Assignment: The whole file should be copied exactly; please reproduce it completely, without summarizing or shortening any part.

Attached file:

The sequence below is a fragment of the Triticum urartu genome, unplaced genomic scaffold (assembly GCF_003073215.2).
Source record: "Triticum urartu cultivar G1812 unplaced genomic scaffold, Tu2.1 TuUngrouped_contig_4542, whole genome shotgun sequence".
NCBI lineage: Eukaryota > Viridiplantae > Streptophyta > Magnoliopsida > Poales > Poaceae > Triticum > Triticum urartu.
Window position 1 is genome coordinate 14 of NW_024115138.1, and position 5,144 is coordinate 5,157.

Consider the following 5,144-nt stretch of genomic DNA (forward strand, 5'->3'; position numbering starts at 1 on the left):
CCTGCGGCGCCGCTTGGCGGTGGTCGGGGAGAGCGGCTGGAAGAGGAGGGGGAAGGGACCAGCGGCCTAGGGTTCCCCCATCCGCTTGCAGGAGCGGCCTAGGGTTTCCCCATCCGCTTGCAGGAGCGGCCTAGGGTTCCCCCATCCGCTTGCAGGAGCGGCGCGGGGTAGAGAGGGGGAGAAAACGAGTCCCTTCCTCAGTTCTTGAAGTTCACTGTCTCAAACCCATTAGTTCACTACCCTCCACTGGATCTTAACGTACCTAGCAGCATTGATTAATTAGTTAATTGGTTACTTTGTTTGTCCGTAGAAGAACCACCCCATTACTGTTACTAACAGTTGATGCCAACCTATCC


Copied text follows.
The sequence below is a fragment of the Triticum urartu genome, unplaced genomic scaffold (assembly GCF_003073215.2).
Source record: "Triticum urartu cultivar G1812 unplaced genomic scaffold, Tu2.1 TuUngrouped_contig_4542, whole genome shotgun sequence".
NCBI lineage: Eukaryota > Viridiplantae > Streptophyta > Magnoliopsida > Poales > Poaceae > Triticum > Triticum urartu.
Window position 1 is genome coordinate 14 of NW_024115138.1, and position 5,144 is coordinate 5,157.

Consider the following 5,144-nt stretch of genomic DNA (forward strand, 5'->3'; position numbering starts at 1 on the left):
CCTGCGGCGCCGCTTGGCGGTGGTCGGGGAGAGCGGCTGGAAGAGGAGGGGGAAGGGACCAGCGGCCTAGGGTTCCCCCATCCGCTTGCAGGAGCGGCCTAGGGTTTCCCCATCCGCTTGCAGGAGCGGCCTAGGGTTCCCCCATCCGCTTGCAGGAGCGGCGCGGGGTAGAGAGGGGGAGAAAACGAGTCCCTTCCTCAGTTCTTGAAGTTCACTGTCTCAAACCCATTAGTTCACTACCCTCCACTGGATCTTAACGTACCTAGCAGCATTGATTAATTAGTTAATTGGTTACTTTGTTTGTCCGTAGAAGAACCACCCCATTACTGTTACTAACAGTTGATGCCAACCTATCC